Ain’t We Lucky We Live Here?
The American businessman was at the pier of a coastal Mexican village when a small boat with just one fisherman docked. Inside the small boat were several large yellowfin tuna. The American complimented the Mexican on the quality of his fish and asked how long it took to catch them.
“Only a little while,” the Mexican replied. The American then asked why he didn’t stay out longer and catch more fish.
The Mexican said he had enough to support his family’s immediate needs.
“But what do you do with the rest of your time?” the American then asked.
“I sleep late, fish a little, play with my children, take a siesta with my wife, Maria, and stroll into the village each evening, where I sip wine and play guitar with mis amigos. I have a full and busy life, señor.
The American scoffed. “I am a Harvard MBS and could help you. You should spend more time fishing and with the proceeds, buy a bigger boat. With the proceeds of the bigger boat, you could buy several boats. Eventually, you would have a fleet of fishing boats. Instead of selling your catch to a middleman, you would sell directly to the processor and, eventually, open your own cannery. You would control the product, processing, and distribution. You would need to leave this small coastal fishing village and move to Mexico City, then L.A., and eventually New York City, where you would run your expanding enterprise.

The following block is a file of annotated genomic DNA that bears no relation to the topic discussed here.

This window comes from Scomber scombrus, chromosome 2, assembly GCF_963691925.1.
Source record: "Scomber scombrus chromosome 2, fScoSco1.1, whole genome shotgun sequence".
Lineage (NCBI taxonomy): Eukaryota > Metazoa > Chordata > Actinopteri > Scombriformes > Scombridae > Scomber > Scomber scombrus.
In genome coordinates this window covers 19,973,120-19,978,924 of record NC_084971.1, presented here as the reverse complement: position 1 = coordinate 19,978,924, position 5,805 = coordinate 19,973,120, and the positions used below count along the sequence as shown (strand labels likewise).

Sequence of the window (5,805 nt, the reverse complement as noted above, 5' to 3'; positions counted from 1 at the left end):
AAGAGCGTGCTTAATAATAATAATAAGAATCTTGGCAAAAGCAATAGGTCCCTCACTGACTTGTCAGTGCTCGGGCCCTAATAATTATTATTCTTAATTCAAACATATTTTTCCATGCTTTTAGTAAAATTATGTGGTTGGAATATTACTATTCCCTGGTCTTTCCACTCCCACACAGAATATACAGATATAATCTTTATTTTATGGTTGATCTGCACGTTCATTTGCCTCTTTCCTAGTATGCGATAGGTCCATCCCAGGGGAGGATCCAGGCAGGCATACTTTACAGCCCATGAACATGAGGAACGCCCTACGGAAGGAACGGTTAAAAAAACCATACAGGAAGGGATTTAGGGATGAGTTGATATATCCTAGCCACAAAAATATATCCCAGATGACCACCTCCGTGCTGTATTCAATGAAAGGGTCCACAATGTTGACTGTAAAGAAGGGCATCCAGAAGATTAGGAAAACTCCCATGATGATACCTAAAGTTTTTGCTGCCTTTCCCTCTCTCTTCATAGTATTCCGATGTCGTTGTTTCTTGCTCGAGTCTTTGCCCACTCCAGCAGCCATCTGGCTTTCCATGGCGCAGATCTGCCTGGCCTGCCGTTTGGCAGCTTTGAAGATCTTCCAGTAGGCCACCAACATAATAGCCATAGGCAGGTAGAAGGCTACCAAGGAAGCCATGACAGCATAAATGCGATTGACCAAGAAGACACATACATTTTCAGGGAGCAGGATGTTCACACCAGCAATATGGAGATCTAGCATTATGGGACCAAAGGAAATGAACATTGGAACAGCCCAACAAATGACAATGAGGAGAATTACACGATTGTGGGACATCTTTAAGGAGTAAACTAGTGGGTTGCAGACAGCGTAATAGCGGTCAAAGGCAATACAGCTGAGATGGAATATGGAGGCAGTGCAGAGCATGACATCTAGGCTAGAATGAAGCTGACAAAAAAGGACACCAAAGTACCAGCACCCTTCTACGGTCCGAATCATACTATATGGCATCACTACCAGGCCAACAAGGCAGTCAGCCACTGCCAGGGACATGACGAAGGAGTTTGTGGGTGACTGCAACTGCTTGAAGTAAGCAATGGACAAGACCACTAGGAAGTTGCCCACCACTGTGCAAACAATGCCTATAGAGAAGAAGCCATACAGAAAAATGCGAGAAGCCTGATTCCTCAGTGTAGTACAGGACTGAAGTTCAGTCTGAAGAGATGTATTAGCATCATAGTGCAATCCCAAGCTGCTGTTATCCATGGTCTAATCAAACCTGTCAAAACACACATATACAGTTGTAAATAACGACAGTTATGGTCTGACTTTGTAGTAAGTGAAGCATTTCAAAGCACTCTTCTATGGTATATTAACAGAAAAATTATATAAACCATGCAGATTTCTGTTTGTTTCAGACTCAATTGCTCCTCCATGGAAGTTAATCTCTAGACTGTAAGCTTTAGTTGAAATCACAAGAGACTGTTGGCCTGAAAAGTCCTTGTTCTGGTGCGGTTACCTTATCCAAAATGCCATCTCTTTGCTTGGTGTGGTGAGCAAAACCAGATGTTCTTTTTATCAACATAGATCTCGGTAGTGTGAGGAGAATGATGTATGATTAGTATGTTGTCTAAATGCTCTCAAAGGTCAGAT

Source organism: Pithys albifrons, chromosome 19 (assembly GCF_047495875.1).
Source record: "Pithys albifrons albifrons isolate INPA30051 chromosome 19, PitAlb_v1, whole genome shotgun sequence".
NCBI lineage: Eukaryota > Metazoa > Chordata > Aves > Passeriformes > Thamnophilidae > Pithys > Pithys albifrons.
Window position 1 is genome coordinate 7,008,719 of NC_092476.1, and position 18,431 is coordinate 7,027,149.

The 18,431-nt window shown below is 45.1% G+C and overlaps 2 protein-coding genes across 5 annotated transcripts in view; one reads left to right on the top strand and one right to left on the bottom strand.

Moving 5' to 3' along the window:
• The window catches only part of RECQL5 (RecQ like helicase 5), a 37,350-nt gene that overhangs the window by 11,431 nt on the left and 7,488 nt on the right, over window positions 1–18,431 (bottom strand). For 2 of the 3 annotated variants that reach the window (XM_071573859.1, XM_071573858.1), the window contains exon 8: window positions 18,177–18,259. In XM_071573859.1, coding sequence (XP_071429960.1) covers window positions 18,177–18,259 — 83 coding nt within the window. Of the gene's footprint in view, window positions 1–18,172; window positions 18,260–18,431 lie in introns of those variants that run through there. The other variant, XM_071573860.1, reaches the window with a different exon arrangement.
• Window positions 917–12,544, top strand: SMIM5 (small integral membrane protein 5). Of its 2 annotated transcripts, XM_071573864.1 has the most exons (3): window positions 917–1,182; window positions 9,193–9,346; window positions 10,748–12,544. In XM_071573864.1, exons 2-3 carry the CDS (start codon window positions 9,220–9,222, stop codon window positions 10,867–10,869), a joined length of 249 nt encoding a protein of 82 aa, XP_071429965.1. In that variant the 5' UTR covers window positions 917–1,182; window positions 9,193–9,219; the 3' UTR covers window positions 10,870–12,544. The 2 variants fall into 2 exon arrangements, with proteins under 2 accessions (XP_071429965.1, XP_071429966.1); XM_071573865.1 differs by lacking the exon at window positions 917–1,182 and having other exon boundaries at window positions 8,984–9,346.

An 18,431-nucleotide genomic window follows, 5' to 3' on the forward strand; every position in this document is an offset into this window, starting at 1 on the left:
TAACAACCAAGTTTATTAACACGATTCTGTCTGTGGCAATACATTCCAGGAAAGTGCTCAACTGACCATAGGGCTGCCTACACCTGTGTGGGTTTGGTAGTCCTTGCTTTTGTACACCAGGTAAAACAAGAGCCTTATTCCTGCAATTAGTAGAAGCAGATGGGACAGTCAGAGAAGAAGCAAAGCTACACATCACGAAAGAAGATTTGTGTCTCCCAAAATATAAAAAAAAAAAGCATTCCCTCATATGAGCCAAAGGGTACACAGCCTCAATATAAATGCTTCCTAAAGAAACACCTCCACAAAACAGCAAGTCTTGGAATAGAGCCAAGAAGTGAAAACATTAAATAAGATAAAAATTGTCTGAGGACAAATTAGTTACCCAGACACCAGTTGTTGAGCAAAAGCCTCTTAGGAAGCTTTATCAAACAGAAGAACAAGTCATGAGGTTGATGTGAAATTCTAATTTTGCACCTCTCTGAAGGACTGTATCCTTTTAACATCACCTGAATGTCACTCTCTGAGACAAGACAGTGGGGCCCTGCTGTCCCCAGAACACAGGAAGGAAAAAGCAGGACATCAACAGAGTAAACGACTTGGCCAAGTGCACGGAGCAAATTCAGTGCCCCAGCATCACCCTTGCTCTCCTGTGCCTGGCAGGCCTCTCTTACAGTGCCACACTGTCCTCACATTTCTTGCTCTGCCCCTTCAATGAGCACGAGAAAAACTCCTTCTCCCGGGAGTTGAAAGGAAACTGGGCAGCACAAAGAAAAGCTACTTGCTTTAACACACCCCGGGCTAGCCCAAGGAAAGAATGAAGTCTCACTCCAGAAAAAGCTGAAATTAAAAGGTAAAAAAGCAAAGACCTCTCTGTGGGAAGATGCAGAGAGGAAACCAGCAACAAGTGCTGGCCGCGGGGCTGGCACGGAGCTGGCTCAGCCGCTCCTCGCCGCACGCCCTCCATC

“But señor. How long will this take?” asked the Mexican, to which the American replied, “15 to 20 years.”
“But what then, señor?” The American laughed and said, “That’s the best part. When the time is right, you would announce an IPO, sell your company stock to the public and become very rich. You would make millions.”
“Millions, señor? And then what?”
The American replied, “Then you could retire. Move to a small coastal village where you could sleep late, fish a little, play with your kids, take a siesta with your wife, stroll to the village in the evenings where you could sip wine and play your guitar with your amigos.”